Others are taking a source-globally-and-customize-locally approach. Fashion Playtes, for instance, buys unadorned tops, skirts and pants from bulk manufacturers in Asia, but does custom work, such as sewing on ruffles or adding rhinestone decorations, at a factory a short distance from the company’s headquarters in Salem, Mass. After adding in personalized finishes, a typical item sells for around $25.

“The idea is that people can have something that’s uniquely theirs at a market price point,” says founder and CEO Sarah McIlroy, who says her market research unearthed examples of companies applying similar mass personalization to a broad variety products, including teddy bears, sneakers, cosmetics and granola.

Of course, not everyone wants to go to the trouble of designing their own granola, or even a T-shirt. For retailers of personalized products to scale and draw repeat customers, they’re finding it helps to apply elements of gaming to make the task of product design more entertaining.

McIlroy, a gaming industry veteran, says she got the inspiration for Fashion Playtes largely by observing how young girls were interacting online and designing clothes and hosting fashion shows on sites such as Stardoll and She saw a niche in the market for girls who’ve outgrown Barbie but remain keenly interested in fashion.

“I saw this void in games for girls,” McIlroy says. “They’ve been designing clothing online for years and spending all this time in creative pursuits. They need a way to translate it into the physical world.”

Fashion Playtes raised a $4 million round Series A last month from Fairhaven Capital Partners, Golden Seeds, LaunchCapital and New Atlantic Ventures, according to Thomson Reuters. The company plans to use some of that capital to develop its community features, McIlroy says, including things like fashion shows, contests and collection showcases.

Brands don’t mean as much [as they did before the recession]. The customers realized they’re not getting attributes from that brand. They’re helping them pay for marketing.”

John Hilburn “Hil” Davis III

Such customer engagement techniques are increasingly common. On, for instance, site visitors during the month of October could vote in a iPhone skin design contest featuring artist renderings of a sushi plate, sardine can and one-ounce gold bar. At ModCloth, a seller of vintage-inspired women’s clothing, site visitors can participate in a “Be the Buyer” program, commenting on designs and helping determine what eventually gets sold.

While it isn’t exactly customizing, it does provide customers a sense of engagement in how their clothes are designed, says Ann Miura-Ko, partner at Floodgate Fund, an investor in ModCloth.

“What I liked was they had a community and a brand that the community was fanatically interested in and loyal to,” Miura-Ko says of Pittsburgh-based ModCloth, which closed a $20 million round in May. “If they put up a contest to name a dress, they get literally thousands of submissions.”

Quirky, a consumer products designer, has a more costly approach to generating customer feedback: It pays users for input. The New York-based company, which raised a $4.5 million expansion round in April, takes a sort of crowd-sourced approach to product design. Its design staff posts a product spec (such as a modular shower storage system) and asks website visitors for feedback. Participants who assist materially in developing the finished product—by providing input such as design improvement, logos or product names—earn a percentage of the sales the product generates.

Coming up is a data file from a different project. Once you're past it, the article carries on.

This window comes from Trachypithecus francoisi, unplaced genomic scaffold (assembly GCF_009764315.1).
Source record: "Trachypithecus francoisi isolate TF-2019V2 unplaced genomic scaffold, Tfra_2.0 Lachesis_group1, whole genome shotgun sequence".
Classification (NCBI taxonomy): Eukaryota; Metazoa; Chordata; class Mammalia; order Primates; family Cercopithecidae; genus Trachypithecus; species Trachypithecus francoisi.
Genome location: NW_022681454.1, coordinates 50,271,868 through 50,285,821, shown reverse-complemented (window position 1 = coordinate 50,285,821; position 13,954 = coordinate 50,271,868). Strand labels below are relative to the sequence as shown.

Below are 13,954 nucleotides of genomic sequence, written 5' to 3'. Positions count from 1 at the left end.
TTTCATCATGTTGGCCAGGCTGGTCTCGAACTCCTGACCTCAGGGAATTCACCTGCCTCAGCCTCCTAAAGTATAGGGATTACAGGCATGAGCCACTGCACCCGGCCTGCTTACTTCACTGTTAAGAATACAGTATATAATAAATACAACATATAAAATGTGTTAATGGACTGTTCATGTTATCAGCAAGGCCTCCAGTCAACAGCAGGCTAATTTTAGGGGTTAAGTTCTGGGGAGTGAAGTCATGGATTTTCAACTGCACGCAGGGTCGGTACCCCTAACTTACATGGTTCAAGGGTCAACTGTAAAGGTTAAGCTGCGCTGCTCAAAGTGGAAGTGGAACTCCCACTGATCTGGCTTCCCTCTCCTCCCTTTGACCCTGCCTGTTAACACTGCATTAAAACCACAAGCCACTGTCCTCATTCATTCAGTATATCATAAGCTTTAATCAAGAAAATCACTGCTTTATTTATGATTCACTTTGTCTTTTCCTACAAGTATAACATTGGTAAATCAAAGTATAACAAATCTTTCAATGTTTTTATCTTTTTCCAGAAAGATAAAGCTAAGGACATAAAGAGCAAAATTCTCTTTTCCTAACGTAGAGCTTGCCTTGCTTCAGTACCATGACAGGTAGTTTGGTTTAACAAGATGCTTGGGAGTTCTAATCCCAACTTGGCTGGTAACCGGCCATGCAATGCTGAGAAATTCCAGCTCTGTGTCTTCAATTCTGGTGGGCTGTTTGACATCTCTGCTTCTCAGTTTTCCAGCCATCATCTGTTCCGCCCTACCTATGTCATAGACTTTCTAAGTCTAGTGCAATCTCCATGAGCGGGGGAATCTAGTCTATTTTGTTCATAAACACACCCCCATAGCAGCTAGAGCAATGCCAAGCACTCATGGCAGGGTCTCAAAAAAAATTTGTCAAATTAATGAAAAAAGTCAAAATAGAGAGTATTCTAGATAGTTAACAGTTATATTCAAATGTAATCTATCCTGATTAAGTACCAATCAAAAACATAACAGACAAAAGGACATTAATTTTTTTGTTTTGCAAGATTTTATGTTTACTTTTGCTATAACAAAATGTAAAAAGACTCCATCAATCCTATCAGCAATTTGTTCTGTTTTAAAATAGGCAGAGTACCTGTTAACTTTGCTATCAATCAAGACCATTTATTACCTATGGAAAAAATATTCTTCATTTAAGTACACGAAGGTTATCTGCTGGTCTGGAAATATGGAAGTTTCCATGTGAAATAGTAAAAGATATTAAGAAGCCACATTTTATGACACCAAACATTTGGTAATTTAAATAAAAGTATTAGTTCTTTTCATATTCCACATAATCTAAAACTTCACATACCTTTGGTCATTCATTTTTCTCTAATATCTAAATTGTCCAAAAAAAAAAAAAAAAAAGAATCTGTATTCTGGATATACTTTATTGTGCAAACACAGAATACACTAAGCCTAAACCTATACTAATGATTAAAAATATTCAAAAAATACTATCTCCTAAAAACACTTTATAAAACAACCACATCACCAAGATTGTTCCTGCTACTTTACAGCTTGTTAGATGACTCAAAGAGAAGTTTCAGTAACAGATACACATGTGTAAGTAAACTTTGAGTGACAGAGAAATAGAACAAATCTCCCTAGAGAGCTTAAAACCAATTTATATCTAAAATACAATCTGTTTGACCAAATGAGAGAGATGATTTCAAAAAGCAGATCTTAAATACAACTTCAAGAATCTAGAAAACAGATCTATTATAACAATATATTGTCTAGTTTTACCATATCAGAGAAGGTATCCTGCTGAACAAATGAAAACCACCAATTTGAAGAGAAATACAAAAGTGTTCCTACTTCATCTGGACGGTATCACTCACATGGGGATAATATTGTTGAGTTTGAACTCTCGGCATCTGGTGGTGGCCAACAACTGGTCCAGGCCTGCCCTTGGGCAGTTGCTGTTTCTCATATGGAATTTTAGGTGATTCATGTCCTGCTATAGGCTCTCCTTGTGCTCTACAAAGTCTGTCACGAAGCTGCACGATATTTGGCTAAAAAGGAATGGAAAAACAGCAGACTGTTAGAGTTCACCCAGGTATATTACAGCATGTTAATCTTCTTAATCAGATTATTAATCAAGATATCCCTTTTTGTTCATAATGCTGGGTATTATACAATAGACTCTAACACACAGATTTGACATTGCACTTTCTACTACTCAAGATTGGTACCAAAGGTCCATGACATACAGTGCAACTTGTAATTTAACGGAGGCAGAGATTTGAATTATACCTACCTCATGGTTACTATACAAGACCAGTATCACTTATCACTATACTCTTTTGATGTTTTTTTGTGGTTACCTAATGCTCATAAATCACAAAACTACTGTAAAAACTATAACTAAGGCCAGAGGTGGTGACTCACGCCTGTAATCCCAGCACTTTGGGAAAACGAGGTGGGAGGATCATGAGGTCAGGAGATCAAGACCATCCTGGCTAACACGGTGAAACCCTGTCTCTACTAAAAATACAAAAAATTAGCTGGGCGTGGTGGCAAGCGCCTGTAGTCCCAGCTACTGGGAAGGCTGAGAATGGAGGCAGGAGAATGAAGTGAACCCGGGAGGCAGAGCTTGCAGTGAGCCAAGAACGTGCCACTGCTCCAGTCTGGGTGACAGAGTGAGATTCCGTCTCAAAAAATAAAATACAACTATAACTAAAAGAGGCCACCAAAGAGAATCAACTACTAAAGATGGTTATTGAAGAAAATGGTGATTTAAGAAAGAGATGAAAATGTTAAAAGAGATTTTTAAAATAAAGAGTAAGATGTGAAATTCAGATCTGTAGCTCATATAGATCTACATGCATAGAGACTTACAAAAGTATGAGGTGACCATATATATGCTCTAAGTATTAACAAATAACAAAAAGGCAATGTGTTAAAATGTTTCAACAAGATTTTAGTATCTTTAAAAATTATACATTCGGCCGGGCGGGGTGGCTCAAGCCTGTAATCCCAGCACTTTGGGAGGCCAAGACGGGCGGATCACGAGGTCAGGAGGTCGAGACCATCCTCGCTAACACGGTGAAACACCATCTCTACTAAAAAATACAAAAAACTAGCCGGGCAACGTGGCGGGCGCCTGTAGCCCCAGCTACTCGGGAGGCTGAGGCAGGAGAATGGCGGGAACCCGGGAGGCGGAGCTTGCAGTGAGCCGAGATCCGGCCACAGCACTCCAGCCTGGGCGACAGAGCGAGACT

Since Quirky launched its site in June 2009, it has designed about 60 products, including several power cord management accessories, a yogurt maker and a grocery shopping cart. The company expects several of its products to be sold by big-box retailers this holiday season, says Ben Kaufman, the company’s 24-year-old founder and CEO.

Too Many Choices?

While the idea of having a product designed to suit one’s exact taste sounds appealing, not everyone is convinced mass customization will translate into mass appeal.

My guess is that for people who know just what they want—the minority—customization is a blessing. For the rest of us, it will be a curse.”

Barry Schwartz

Miura-Ko says that while she sees a push toward customization among retailers, consumers have trouble with limitless, unfiltered choices.

“My question is: ‘Can you really create a brand around it in the same way if it’s not curated?’,” she says, adding that sites that provide more selection and appeal to defined tastes, such as ModCloth, seem better equipped to develop a following.

J. Hilburn co-founder Hil Davis says customers may be more after quality and choice than labels. When the recession began, Davis says, he noticed a trend among even affluent shoppers to shy away from big-name brands running excessive profit margins on their goods.

“Brands don’t mean as much,” he says. “The customers realized they’re not getting attributes from that brand. They’re helping them pay for marketing.”

Others also believe consumers are comfortable choosing from an immense selection. Zazzle, for instance, stocks about 2,000 different shirts that customers can embellish with their own designs. Chocri allows customers to add ingredients as offbeat as jalapeno peppers, chives, and candied rose petals to their chocolate bars.

After all, for consumers accustomed to supermarkets with entire aisles devoted to soda varieties, and big box stores dedicated to bedding supplies, choosing among an immense variety of options isn’t anything new. In fact, it may just be the logical evolution of a trend psychologist Barry Schwartz identifies as an overabundance of consumer choice.

In his book, “The Paradox of Choice,” Schwartz opines that people are already faced with far too many choices on a daily basis, many of which are largely irrelevant, such as “easy fit” or “relaxed fit” jeans.

Schwartz is skeptical customization could help solve the “paradox of choice” by offering consumers exactly what they want. “My guess is that for people who know just what they want—the minority—customization is a blessing,” he tells VCJ. “For the rest of us, it will be a curse.”